Economic Freedom of the World: United States Not in Top 10

September 19, 2012

The Fraser Institute's Economic Freedom of the World 2012 index measures the degree to which the policies and institutions of countries are supportive of economic freedom. Forty-two variables are used to construct a summary index and to measure the degree of economic freedom in five broad areas: (1) size of government; (2) legal system and property rights; (3) sound money; (4) freedom to trade internationally; and (5) regulation.

  • In this year's index, Hong Kong retains the highest rating for economic freedom, 8.90 out of 10.
  • The other top 10 nations are: Singapore, 8.69; New Zealand, 8.36; Switzerland, 8.24; Australia, 7.97; Canada, 7.97; Bahrain, 7.94; Mauritius, 7.90; Finland, 7.88; and Chile, 7.84.
  • The rankings (and scores) of other large economies in this year's index are the United Kingdom, 12th (7.75); the United States, 18th (7.69); Japan, 20th (7.64); Germany, 31st (7.52); France, 47th (7.32); Italy, 83rd (6.77); Mexico, 91st, (6.66); Russia, 95th (6.56); Brazil, 105th (6.37); China, 107th (6.35); and India, 111th (6.26).
  • The scores of the bottom 10 nations in this year's index are: Venezuela, 4.07; Myanmar, 4.29; Zimbabwe, 4.35; Republic of the Congo, 4.86; Angola, 5.12; Democratic Republic of the Congo, 5.18; Guinea-Bissau, 5.23; Algeria, 5.34; Chad, 5.41; and, tied for 10th worst, Mozambique and Burundi, 5.45.

The United States has experienced a substantial decline in economic freedom during the past decade.

  • From 1980 to 2000, the United States was generally rated the third freest economy in the world, ranking behind only Hong Kong and Singapore.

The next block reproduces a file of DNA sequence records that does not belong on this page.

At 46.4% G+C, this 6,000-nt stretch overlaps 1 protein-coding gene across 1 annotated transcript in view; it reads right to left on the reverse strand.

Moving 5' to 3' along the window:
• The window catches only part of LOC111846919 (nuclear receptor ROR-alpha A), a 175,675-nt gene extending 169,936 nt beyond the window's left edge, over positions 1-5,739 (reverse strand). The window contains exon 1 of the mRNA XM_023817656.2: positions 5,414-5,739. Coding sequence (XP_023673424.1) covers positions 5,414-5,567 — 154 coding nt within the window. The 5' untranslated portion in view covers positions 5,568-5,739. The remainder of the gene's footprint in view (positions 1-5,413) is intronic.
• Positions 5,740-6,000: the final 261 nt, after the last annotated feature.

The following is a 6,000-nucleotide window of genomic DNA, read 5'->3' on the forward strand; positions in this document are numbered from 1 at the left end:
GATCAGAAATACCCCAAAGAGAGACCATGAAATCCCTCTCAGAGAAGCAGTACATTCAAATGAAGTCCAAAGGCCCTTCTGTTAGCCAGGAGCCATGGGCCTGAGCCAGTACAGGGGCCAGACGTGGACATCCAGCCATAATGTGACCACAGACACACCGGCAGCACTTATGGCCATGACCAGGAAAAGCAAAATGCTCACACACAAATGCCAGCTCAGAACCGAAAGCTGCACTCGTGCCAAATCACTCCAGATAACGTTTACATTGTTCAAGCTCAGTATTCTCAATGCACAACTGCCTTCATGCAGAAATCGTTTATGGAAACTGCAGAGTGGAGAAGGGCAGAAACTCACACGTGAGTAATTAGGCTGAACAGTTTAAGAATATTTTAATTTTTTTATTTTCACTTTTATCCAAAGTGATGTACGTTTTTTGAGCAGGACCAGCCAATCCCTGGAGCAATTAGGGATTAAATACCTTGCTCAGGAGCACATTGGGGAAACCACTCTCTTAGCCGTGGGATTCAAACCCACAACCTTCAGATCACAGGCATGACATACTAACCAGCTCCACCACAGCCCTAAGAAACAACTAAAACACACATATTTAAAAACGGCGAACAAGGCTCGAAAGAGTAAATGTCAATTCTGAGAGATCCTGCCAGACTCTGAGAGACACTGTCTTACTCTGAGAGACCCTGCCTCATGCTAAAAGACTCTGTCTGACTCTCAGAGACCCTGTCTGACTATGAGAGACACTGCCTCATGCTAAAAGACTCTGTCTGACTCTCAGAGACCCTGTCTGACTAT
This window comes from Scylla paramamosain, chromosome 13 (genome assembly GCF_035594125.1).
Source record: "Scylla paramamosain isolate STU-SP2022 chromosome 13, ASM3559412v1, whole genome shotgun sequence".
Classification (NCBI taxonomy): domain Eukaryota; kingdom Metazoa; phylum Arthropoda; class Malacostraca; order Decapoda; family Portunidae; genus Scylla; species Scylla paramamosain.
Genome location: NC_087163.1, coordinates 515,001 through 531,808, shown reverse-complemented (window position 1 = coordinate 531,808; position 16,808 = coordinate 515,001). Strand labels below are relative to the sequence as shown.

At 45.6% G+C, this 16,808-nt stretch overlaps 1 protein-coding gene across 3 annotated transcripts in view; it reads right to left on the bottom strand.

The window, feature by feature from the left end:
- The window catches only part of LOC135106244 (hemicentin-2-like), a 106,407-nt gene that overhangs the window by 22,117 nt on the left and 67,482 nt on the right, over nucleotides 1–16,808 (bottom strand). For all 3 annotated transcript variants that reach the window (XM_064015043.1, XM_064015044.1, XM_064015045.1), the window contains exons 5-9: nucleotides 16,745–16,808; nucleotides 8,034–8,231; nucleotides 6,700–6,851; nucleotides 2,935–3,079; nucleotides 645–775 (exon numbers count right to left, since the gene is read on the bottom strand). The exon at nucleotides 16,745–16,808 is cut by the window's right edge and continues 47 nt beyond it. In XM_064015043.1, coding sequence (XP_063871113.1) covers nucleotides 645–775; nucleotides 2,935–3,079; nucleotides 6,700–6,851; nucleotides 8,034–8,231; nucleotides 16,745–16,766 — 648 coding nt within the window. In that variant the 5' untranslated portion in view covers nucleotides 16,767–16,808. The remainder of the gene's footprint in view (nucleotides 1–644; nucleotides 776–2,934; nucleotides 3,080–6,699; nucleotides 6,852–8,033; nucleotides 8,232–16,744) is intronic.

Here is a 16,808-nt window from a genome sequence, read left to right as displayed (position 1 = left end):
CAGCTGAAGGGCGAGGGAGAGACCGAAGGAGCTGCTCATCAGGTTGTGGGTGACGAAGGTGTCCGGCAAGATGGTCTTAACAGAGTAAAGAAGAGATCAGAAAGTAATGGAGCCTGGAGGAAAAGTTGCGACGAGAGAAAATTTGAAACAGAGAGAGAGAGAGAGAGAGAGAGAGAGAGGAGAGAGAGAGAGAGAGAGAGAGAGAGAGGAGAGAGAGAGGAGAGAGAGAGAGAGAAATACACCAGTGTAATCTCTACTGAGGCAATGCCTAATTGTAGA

• After increasing steadily during the period from 1980 to 2000, the rating of the United States fell from 8.65 in 2000 to 8.21 in 2005 and 7.70 in 2010.
  • The ranking of the United States has fallen precipitously from second in 2000 to eighth in 2005 and 19th in 2010 (unadjusted ranking of 18th).

Nations that are economically free out-perform non-free nations in indicators of well-being:

  • Nations in the top quartile of economic freedom had an average per-capita gross domestic product of $37,691 in 2010, compared to $5,188 for bottom quartile nations.
  • In the top quartile, the average income of the poorest 10 percent was $11,382, compared to $1,209 in the bottom in 2010 current international dollars.
  • Life expectancy is 79.5 years in the top quartile compared to 61.6 years in the bottom quartile.

Source: James Gwartney, Joshua Hall and Robert Lawson, "Economic Freedom of the World: 2012 Annual Report," Fraser Institute, September 18, 2012.

 

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